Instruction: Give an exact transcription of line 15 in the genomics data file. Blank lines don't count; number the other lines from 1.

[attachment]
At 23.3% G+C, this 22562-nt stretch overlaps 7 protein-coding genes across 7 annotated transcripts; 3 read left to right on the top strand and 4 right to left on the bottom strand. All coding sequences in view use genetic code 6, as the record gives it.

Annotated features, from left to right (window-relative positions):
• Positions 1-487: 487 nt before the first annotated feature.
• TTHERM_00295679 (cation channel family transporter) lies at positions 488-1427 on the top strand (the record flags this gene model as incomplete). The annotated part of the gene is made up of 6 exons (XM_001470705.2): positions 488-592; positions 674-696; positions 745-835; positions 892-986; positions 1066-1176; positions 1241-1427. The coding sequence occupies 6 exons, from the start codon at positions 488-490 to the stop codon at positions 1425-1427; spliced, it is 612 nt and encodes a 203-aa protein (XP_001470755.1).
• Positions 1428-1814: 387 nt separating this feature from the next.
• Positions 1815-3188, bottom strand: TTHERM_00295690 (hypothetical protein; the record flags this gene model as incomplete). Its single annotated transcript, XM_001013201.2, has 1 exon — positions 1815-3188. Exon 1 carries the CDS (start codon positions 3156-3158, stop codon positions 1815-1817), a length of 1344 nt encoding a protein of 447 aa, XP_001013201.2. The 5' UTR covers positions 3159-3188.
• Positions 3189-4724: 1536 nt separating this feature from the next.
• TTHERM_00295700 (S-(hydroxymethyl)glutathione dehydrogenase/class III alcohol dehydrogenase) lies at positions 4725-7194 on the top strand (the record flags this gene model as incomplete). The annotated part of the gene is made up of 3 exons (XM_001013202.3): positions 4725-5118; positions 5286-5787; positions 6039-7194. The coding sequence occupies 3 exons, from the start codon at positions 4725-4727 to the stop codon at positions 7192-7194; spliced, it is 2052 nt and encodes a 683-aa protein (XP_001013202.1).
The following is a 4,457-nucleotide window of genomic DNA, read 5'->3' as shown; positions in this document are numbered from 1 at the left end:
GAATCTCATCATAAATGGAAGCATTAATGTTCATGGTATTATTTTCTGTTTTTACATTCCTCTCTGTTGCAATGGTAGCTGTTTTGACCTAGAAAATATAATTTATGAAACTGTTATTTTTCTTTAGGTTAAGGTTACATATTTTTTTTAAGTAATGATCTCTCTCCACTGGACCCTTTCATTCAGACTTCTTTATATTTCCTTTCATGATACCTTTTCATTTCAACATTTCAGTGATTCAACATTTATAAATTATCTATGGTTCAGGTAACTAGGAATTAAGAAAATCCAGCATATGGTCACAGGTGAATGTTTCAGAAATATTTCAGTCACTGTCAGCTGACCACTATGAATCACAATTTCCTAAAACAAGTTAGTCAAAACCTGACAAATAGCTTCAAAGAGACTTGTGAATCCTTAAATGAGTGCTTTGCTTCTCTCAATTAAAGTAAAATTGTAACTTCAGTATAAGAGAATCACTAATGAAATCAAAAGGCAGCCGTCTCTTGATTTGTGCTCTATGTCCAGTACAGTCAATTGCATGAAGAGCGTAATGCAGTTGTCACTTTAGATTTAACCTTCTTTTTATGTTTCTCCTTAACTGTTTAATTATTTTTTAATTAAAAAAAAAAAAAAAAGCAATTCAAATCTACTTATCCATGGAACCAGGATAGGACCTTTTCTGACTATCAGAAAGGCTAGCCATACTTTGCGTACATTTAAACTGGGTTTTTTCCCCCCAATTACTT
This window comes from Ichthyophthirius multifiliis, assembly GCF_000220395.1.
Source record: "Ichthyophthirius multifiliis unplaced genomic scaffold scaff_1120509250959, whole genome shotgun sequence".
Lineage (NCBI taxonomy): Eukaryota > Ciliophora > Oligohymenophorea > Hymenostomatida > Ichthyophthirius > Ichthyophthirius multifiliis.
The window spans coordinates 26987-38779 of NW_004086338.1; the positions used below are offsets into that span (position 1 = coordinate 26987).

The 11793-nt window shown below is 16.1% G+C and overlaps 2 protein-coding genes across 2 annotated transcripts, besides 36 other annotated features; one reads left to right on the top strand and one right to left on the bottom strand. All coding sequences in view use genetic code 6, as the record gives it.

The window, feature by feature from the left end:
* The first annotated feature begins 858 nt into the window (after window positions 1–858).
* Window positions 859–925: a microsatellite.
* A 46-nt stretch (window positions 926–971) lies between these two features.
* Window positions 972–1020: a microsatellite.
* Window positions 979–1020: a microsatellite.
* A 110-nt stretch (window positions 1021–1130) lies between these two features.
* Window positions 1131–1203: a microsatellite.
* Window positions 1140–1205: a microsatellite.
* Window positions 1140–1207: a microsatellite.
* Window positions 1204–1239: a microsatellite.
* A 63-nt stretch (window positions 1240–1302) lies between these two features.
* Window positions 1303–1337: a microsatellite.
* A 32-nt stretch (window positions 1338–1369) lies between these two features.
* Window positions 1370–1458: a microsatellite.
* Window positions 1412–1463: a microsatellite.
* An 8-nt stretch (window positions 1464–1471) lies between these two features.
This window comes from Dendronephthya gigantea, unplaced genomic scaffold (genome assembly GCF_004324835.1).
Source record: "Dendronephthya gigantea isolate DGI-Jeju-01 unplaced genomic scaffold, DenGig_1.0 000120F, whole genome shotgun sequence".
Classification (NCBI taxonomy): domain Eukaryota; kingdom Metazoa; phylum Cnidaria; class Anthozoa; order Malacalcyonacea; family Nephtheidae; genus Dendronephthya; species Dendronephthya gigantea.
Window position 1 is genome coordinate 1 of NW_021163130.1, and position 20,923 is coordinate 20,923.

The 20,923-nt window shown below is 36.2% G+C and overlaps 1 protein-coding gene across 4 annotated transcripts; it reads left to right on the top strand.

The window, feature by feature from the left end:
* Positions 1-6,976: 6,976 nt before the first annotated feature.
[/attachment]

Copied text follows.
The 11793-nt window shown below is 16.1% G+C and overlaps 2 protein-coding genes across 2 annotated transcripts, besides 36 other annotated features; one reads left to right on the top strand and one right to left on the bottom strand. All coding sequences in view use genetic code 6, as the record gives it.